Our Mission Area Investments are investments common to the entire BMD system that enable us to implement over time our block fielding approach. Mission Area Investments maintain core development and testing infrastructure and facilitate the integration of future block capabilities. The President's Budget requests $1.69 billion [$1,690 million] in FY 2004 for these investments. This program activity accounts for about $11.3 billion [$11,300 million], or just over 20 percent of the total funding estimate across the FYDP.
The significant Mission Area Investments are as follows:
The System Engineering activity defines, manages, and integrates the layered BMD system. Capability-based acquisition requires continual assessment of technical and operational alternatives at the component, element, and system levels. Our system engineering process assesses and determines system design and element contributions and the impact of introducing new technologies and operational concepts to ensure properly synthesized system blocks. These activities provide the technical expertise, tools, and facilities to develop the BMD system and maintain an intelligence and research capability to ensure that the system evolves in a way that is responsive to known and anticipated threats.
We are increasing our focus on risks related to producibility, manufacturing, quality, cost, and schedule of the BMD system elements. We dedicate resources to examine the applicability of technology to system needs and transition readiness. Industrial and manufacturing investment strategies for achieving system affordability and facilitating insertion of successive new capabilities are increasingly vital to the program.
- Command and Control, Battle Management & Communications (C2BMC)
Our activities related to C2BMC create interoperability among a wide variety of legacy systems and emerging elements over joint and coalition networks. The C2BMC activity will continue development and integration of the C2BM and communications functions for the BMD system. By fielding software development spirals that improve system synergism, integration capability, and interoperability with external systems, this activity expands the inherent C2BM capabilities of fielded terminal, midcourse, and boost defenses. Communications funding will develop and improve BMD system-wide communication links and sensor netting functions to enable enhanced early warning and quicker interceptor response times. The Joint National Integration Center (JNIC) provides a common environment for the BMD elements to conduct experiments, demonstrations, and exercises and is a key-operating C2BM component of the Test Bed.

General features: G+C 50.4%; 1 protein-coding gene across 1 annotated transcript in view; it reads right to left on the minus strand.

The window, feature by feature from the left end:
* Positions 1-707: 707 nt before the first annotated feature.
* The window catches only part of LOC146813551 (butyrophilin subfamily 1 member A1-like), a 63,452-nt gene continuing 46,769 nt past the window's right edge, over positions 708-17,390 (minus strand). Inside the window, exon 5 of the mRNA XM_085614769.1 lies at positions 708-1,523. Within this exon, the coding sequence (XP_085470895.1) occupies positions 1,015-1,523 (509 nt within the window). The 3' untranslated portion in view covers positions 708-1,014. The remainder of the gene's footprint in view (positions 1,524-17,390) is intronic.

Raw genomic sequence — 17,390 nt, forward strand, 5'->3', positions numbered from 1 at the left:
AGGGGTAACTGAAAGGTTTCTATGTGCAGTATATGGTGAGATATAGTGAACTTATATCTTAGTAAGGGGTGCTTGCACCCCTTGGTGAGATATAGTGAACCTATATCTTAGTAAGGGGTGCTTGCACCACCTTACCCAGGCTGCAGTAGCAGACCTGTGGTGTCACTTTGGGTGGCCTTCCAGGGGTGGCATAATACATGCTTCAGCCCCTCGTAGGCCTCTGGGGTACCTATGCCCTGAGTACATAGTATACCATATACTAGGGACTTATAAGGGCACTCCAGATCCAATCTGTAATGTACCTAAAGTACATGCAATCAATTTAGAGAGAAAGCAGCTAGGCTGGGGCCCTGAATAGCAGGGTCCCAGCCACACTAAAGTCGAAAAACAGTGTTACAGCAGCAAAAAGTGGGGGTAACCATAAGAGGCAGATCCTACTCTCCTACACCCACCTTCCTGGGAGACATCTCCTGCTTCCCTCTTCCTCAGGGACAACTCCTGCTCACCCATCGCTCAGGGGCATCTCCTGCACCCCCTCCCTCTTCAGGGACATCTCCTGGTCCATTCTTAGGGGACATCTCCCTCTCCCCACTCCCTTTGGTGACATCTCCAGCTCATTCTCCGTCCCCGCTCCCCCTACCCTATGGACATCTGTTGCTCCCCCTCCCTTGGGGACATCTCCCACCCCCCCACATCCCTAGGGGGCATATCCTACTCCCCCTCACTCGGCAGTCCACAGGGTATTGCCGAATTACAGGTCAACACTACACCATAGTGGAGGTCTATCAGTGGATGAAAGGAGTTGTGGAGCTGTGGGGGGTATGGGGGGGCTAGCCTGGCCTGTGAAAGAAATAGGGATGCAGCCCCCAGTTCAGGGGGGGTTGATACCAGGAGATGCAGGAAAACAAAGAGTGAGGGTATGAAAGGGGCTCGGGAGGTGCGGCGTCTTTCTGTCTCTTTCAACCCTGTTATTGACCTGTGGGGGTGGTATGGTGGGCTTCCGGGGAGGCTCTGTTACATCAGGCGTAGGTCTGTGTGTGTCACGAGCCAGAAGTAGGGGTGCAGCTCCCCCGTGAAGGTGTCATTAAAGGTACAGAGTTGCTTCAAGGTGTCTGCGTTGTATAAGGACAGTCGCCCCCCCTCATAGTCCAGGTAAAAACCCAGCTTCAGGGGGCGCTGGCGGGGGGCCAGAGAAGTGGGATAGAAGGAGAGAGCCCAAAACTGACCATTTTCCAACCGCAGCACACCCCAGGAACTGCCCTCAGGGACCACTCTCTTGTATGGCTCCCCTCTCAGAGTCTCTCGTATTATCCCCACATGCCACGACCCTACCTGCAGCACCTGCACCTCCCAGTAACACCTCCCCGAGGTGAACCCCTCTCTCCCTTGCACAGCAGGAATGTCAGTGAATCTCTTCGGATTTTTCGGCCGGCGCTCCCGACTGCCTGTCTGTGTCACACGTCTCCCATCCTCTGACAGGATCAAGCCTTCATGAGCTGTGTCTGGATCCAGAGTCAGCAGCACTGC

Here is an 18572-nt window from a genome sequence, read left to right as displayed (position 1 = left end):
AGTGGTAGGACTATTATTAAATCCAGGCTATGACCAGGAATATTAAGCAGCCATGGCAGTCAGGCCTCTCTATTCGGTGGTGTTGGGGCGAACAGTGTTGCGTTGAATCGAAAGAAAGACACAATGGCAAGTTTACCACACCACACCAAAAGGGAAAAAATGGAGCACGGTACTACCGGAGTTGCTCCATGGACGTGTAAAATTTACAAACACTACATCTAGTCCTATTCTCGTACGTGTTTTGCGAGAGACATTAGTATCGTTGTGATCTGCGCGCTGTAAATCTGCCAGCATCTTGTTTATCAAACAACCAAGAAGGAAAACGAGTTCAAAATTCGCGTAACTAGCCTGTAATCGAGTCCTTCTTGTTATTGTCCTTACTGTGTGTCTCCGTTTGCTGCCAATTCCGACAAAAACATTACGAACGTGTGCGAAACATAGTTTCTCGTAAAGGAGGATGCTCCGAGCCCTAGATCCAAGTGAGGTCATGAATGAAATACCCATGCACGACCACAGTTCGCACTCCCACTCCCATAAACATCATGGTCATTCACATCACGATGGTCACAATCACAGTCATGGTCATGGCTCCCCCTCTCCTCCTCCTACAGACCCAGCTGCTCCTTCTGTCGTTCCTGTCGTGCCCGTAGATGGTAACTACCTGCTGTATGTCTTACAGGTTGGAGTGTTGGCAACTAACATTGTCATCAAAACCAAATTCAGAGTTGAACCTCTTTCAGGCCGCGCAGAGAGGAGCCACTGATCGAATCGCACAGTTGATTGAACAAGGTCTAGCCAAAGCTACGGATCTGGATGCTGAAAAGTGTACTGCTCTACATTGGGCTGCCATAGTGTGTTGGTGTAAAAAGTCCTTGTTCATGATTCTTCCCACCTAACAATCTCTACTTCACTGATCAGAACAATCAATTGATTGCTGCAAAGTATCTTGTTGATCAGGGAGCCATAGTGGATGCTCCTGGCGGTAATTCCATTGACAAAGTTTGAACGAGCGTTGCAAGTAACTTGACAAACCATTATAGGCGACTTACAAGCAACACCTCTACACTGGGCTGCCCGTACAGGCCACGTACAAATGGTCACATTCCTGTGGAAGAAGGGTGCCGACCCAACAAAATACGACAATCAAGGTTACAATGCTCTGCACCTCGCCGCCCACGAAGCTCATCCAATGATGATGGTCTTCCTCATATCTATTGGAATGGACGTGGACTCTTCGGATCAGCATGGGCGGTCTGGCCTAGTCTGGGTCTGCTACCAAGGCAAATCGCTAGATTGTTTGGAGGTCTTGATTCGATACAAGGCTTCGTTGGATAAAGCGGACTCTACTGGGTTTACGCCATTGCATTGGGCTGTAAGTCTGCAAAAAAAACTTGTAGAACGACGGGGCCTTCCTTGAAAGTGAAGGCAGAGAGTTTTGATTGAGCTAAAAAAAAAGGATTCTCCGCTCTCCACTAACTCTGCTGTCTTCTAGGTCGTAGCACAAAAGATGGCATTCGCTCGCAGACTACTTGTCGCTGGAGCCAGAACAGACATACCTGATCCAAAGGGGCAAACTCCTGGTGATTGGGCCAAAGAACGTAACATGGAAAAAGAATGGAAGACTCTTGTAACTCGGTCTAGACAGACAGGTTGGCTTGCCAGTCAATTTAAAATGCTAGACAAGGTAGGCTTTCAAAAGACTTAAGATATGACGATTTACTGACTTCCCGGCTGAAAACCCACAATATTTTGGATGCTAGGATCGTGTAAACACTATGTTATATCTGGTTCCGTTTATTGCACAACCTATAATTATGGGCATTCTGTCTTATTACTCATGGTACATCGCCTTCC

The missile defense program includes significant test and evaluation infrastructure, test execution capabilities, and analytical tools for program-wide use. The Agency conducts risk reduction, developmental, and operational element and component testing as well as tests to collect critical measurements, such as plume signatures. We also have a rigorous measurements test program to collect data in support of design, development, and engineering activities. Measurements from dedicated test events and targets of opportunity enable us to design components, characterize potential countermeasures, test algorithms, undertake lethality and kill assessment, and validate our critical models and simulations.
Investments providing ballistic missile targets, countermeasures, and other payloads support our test objectives. Presentation of the targets and payloads for flight test events involves designing, prototyping, developing, procuring, certifying, and qualifying for testing. In FY 2003 we will establish a single prime contractor to further enhance system level management of targets and countermeasures activities.